Questions on what the EPA funds and why
| August 30, 2012 |
You frequently hear people in the media complain about the big oil companies funding anti-global warming studies and think tanks. This they do, but you can hardly fault them for promoting their own interests.
What is less well known is how frequently the EPA funds the other side of the debate. This federal sugar daddy not only shovels money into global warming studies but a whole host of programs including recently $1.9 million in “environmental justice” programs. To make matters even more vexing a lot of these dollars are going overseas to countries like Brazil and China.
After reviewing the list of projects at the link above, I’d say most of these sound like reasonable research. The dollar amounts, in the big scheme of things, aren’t that much. But programs like these beg the question as to who approves the research. Is any elected official looking at these? Are the taxpayers’ interests represented in any capacity? Is it fair for to ask taxpayers, in a country awash in debt to fund studies to help other countries that own most of that debt?
And just what is environmental justice? Shouldn’t the EPA just stick to science and let our elected officials determine what is or isn’t “justice.” Is justice something science should concern itself with? Is it measurable, quantifiable, and experimentally repeatable?
Several years ago it was noted in conservative circles that the EPA was funding environmental groups which used the money to hire lawyers who then sued the EPA to force regulations or legislation the EPA wanted but couldn’t get approved through normal channels.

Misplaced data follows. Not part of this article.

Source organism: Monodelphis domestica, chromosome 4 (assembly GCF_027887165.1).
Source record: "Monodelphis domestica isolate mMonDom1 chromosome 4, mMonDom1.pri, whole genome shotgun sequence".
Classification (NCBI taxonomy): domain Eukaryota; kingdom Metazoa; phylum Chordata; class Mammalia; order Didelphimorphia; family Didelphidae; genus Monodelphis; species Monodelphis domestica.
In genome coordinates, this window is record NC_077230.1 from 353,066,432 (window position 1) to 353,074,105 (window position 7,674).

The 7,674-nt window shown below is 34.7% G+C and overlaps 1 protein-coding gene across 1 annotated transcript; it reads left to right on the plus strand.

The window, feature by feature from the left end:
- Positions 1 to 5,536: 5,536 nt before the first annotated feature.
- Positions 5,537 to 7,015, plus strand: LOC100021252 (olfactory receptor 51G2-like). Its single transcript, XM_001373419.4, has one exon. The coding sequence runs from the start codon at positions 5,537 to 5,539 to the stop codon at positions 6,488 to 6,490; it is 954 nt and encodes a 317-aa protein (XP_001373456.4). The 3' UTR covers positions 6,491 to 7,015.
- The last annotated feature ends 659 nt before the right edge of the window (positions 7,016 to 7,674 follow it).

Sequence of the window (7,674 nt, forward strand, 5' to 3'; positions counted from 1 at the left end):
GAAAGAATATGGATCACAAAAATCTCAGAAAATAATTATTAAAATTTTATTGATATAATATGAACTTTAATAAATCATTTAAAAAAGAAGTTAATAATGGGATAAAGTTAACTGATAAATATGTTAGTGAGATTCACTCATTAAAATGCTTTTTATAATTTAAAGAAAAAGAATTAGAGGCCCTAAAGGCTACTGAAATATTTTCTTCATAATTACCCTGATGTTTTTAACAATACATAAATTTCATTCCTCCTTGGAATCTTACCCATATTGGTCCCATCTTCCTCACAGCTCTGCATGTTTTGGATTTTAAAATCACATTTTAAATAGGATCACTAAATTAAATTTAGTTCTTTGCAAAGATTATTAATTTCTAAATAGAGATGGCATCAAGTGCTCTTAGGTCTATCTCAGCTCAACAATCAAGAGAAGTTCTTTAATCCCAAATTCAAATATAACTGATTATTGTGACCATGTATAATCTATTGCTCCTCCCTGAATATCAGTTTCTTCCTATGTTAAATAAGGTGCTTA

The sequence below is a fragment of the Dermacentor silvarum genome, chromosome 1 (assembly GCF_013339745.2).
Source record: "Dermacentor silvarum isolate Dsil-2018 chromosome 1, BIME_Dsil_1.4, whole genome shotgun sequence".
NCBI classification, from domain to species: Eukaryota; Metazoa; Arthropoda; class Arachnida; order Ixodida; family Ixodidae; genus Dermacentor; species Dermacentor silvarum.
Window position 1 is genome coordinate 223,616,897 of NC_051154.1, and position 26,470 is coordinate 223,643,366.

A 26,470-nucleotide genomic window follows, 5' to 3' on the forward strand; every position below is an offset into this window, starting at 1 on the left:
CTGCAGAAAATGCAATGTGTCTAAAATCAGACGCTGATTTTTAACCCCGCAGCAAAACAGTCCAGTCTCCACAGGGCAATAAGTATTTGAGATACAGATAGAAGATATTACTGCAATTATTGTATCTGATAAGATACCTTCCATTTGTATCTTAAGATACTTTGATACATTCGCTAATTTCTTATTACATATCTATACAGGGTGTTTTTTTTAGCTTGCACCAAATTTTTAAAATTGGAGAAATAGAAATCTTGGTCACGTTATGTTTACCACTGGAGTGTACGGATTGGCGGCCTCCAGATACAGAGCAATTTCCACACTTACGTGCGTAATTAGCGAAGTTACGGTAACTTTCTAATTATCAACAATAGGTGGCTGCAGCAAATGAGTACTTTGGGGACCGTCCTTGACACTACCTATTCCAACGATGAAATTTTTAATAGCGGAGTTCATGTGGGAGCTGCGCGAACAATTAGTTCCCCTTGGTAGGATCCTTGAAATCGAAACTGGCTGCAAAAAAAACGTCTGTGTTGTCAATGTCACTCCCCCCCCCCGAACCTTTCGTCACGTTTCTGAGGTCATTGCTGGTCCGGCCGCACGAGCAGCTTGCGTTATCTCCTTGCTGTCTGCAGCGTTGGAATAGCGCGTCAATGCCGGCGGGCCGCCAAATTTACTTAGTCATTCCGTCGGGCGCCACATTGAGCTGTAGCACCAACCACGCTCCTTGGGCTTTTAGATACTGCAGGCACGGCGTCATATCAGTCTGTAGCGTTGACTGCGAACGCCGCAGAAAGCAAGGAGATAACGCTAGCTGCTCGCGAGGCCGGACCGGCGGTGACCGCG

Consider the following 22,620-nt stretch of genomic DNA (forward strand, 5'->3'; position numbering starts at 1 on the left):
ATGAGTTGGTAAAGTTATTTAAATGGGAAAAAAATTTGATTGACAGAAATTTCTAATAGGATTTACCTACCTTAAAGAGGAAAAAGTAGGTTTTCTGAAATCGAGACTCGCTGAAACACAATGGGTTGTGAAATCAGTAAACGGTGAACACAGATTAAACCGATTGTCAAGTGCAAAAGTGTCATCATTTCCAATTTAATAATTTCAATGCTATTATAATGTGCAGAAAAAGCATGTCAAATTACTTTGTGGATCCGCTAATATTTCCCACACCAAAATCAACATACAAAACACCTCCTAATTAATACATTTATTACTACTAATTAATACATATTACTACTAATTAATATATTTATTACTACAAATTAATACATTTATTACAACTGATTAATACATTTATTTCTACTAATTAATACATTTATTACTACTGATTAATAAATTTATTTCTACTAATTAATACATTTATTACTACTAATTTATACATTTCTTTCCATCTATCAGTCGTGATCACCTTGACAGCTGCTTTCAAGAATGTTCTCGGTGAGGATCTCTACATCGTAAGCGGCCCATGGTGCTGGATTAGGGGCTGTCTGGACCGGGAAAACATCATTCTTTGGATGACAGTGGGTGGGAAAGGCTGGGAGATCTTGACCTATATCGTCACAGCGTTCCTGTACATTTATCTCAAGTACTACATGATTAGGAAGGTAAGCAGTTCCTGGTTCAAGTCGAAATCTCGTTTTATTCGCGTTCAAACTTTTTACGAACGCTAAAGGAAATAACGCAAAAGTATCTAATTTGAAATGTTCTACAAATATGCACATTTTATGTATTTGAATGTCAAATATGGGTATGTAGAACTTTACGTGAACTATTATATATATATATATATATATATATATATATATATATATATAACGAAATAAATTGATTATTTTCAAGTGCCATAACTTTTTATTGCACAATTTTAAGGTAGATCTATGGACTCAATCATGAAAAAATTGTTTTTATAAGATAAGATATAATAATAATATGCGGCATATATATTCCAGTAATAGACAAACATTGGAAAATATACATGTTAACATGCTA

If the EPA needs any help in finding ways to spend the taxpayers money I have a suggestion. In the early part of the last decade the EPA put out information that said the emissions regulations on big diesel engines (otherwise known as Tier 2, 3 and 4 and their on-highway equivalents) would only amount to $200 to $300 in additional cost per engine. We now know that those costs are more in the range of $10,000 to $20,000 per engine.
So my suggestion is this: lets require the EPA to do good research, peer, industry and taxpayer reviewed, on the real financial impact of its regulations in this country. Forget about China, Brazil and environmental justice. Lets reform the EPA into a scientific organization with the highest possible research standards instead of a bunch of idealogues who promote a one-sided agenda with questionable numbers and cover it all up in a cloud of political correctness and bureaucratic skulldugery.